Buying property from a developer: An appraisal
23. June 2021 · Updated: 10. July 2021 · Reading Time: 5 minutes
There’s some disagreement, even among experienced investors and long-time property owners, about what distinguishes property developers from other businesses in the real estate industry – and for good reason: for a long time in Germany, there was no legal definition , of the term ‘property developer’. Only in recent years have property developer contracts themselves been regulated in the German Civil Code. Since it’s not a protected profession, but rather a business model, property developers can focus on different properties, locations and target groups. For example, one company may specialise in commercial real estate, while another property developer could be building luxury flats in Berlin.
What they all have in common, however, is the legal framework for their activities – and the resulting benefits for their clients.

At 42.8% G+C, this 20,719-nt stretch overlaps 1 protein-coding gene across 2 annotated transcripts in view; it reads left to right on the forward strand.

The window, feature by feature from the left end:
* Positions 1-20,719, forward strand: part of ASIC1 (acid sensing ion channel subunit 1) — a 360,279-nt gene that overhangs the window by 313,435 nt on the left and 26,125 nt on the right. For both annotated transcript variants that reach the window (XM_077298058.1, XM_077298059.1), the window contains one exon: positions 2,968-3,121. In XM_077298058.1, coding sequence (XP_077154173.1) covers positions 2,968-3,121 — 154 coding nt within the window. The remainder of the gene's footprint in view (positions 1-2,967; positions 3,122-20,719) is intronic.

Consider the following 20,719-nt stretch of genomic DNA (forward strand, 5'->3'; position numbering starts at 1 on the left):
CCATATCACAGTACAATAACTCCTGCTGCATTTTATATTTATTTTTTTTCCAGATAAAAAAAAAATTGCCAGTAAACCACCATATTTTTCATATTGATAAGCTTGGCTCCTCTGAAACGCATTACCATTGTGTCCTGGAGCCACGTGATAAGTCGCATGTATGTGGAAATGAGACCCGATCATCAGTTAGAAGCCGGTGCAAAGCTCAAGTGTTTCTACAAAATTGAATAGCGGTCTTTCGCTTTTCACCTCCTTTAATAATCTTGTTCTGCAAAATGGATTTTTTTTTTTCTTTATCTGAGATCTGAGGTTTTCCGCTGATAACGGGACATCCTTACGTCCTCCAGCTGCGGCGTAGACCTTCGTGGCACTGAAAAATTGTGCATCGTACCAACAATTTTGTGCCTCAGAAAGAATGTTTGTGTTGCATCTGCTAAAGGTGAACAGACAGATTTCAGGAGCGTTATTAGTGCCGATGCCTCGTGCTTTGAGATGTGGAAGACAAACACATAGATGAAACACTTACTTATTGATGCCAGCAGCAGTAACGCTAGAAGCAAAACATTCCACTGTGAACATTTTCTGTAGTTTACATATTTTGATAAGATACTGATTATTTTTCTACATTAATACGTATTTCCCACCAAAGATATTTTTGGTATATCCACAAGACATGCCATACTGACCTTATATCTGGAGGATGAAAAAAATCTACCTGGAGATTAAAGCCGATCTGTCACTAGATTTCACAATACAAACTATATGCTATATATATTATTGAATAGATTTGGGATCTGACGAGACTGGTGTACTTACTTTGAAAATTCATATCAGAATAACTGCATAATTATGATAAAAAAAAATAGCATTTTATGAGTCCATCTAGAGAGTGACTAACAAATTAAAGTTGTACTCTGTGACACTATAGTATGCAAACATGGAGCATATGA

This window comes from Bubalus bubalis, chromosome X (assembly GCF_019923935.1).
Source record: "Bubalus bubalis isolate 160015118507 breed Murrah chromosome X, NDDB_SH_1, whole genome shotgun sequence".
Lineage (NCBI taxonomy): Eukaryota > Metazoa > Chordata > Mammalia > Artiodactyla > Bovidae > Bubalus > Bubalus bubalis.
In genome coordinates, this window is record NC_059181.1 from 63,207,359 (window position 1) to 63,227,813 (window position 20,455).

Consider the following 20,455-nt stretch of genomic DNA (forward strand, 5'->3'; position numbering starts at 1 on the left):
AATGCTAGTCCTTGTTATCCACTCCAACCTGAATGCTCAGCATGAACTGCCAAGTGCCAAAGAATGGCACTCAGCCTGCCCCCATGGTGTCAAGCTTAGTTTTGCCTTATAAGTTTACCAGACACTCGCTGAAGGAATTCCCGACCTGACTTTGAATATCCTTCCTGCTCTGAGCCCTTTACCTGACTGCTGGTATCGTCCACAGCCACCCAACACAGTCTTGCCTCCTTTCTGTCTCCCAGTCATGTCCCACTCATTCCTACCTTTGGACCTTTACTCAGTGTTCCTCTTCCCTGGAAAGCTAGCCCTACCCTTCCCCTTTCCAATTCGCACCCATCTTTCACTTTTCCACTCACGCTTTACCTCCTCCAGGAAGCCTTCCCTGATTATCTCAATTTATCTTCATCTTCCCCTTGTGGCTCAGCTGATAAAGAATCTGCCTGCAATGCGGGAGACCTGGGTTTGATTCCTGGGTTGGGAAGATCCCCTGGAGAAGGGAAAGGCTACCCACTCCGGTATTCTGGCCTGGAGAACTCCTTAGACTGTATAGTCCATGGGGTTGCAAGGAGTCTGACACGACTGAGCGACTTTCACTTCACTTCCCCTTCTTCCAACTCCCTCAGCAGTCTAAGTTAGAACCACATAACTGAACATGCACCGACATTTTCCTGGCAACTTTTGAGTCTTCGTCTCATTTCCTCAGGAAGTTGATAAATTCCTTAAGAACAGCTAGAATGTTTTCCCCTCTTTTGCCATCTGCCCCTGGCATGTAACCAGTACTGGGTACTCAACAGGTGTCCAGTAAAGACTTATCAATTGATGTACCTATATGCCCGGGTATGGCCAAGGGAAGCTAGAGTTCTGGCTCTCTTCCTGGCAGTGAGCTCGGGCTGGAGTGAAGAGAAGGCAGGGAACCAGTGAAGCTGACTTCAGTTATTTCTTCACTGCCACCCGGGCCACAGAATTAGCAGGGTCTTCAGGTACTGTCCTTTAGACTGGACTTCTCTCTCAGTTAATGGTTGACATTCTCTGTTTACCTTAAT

What is A property developer?
According to Section 34c of the Trade Regulation Act, both individuals and companies may act as developers if they operate “as builder[s] in their own name for their own […] account” .
In practice, this means that they act as so-called trader-developers: they find and acquire land in attractive locations, on which they develop residential and commercial properties – but without the intention of holding and renting them out as long-term investments.
What distinguishes property developers from other project developers is the fact that they build or refurbish residential or commercial units in their own name and at their own financial risk, but then resell them to end buyers or investors. Since the buyers always purchase a share of the land on which the property stands, a property developer contract includes elements of both the purchase contract for the land and the work and services contract for the development of the property. This differs from pure work and services contracts (as would be drawn up by a general contractor, who always works on third-party land); therefore, a notarial deed must also be executed for a property developer contract.